Where companies force workers into self-employment and then insist on them wearing company uniforms, bedges,  etc. then the company should be forced to employ the person and pay minimum wage, National Insurance, pension etc.  This would allow freelance workers freedom whilst catching the likes of Uber, Deliveroo, etc who demand control of the look and feel of the service being delivered. The elemnt of coersion is the main force here.

In essence the conveyor belt of life should always be upwards. There should be no benefit in being backward-looking.

Monday, 3 September 2018

Jeremy Corbyn: Crisis of Confidence and Leadership.

It seems with every day that Jeremy Corbyn and those at the top of the Labour Party fail to get a grip of the Anti-Semetism issue, is another day that the Tories are let off scott free regarding Brexit.

Just like Brexit is consuming the Tory party to the exclusion of poverty, homelessness, crime and all the other important facets of government, the Anti-Semetism crisis on the opposition benches is preventing Labour from calling the government to task on those failures.

The fissures, fractures and failures in the Tory party right now should a mountain of material to kick into the open goal available, but at each PMQs we get bumbling Mr Bean presenting failure after failure to deliver a coup-de-grace, kicking wide of the very open goal week after week.

And that's it: we see him most Wednesdays failing the non-Tories of the country and then he disappears like a hermit, never to be seen or heard unil the next Wednesday. Not the sign of a leader. He should be up there, in the public eye on a daily basis thumping lecterns and desks and speaking about the injustices regarding the poor. Instead it seems he's more likely to stay at home and drink free trade cocoa with his plaid slippers on.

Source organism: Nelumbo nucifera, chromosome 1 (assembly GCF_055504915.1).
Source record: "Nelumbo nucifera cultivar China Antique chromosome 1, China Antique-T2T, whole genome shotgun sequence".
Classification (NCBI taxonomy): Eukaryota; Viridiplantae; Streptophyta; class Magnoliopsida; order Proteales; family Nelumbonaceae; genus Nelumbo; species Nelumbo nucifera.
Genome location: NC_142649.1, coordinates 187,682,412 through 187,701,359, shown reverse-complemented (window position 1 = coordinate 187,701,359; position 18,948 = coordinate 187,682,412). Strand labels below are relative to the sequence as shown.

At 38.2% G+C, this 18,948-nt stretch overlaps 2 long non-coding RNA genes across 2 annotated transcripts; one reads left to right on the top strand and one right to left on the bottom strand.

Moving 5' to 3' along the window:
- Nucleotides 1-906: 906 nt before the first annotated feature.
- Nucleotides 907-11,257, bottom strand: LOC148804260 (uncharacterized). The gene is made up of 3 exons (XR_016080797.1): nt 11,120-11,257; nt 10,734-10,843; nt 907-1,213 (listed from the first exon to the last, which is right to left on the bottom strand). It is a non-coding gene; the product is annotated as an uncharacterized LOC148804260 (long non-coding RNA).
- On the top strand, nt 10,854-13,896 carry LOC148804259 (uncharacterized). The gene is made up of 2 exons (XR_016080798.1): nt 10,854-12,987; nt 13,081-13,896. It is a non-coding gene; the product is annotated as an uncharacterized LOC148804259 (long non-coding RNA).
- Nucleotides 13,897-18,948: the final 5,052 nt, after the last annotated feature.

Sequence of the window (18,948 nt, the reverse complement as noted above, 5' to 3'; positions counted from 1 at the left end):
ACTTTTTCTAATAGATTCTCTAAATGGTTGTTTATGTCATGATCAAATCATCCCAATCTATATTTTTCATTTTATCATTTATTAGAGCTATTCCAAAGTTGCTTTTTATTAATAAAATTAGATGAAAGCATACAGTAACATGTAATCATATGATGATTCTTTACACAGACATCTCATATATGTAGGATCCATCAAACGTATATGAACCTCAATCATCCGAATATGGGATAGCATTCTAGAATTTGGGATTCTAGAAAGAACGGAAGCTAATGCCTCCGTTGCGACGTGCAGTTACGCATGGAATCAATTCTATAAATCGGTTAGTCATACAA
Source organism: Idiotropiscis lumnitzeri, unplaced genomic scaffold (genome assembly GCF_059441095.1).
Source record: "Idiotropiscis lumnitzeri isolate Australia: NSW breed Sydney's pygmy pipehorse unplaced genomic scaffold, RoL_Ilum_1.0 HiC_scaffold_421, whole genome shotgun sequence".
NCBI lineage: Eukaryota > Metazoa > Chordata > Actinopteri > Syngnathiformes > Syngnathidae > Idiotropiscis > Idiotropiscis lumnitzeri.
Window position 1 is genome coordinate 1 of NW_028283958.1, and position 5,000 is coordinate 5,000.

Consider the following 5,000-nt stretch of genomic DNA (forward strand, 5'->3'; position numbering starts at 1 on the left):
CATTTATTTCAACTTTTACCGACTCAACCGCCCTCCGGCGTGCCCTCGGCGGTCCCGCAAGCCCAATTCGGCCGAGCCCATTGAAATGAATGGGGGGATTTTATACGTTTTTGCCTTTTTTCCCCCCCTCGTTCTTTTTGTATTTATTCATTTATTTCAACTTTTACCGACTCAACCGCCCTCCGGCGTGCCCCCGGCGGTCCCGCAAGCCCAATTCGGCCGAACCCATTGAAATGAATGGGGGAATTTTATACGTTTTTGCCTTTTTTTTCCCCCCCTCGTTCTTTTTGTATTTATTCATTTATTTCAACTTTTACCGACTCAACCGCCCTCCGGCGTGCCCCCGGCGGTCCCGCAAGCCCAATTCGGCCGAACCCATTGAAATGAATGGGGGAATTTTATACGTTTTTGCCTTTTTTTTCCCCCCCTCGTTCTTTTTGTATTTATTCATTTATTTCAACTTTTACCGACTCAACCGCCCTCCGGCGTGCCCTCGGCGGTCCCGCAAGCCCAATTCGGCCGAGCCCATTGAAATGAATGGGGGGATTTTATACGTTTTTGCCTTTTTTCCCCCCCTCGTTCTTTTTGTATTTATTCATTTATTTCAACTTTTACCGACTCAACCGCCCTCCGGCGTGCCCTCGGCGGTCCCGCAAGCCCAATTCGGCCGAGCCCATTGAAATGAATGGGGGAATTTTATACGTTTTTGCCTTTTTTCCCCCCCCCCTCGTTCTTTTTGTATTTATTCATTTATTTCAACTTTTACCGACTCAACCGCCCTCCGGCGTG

When he does rise from his cocoa-induced slumbers, it seems he's intent on giving his enemies ammunition by aligning with terrorist organisations, attending far-left rallies and not denouncing anti-semitic outbursts..

Jeremy Corbyn is doing the poor and needy of this country a disservice by staying in office if he can't put this to bed. Or to put is another way, if he can't put it to bed quickly, he is not the person to lead the Labour Party.

By bumbling along and letting things continue, by pushing it out to committees and endless investigations, he is allowing others outside Labout to disrepute the party.

Investigations need to be thorough, swift and decisive.  Failure on either count looks like dithering, prevarocation and right now looks like tacit approval of the anti-semitic sentiment in Labour.

The Labour party needs a leader that can lead. Maybe Corbyn has been on the back benches for too long and is used to just leaving it to everyone else to run the shop. But that can't happen... he's the bloody leader of the party!

It's gone on for so long, the party are calling themselves into disrepute.

Their failure to crack on and fight on behalf of the poor and the impoverished and the dispossessed shows thay have taken the wrong route in politics.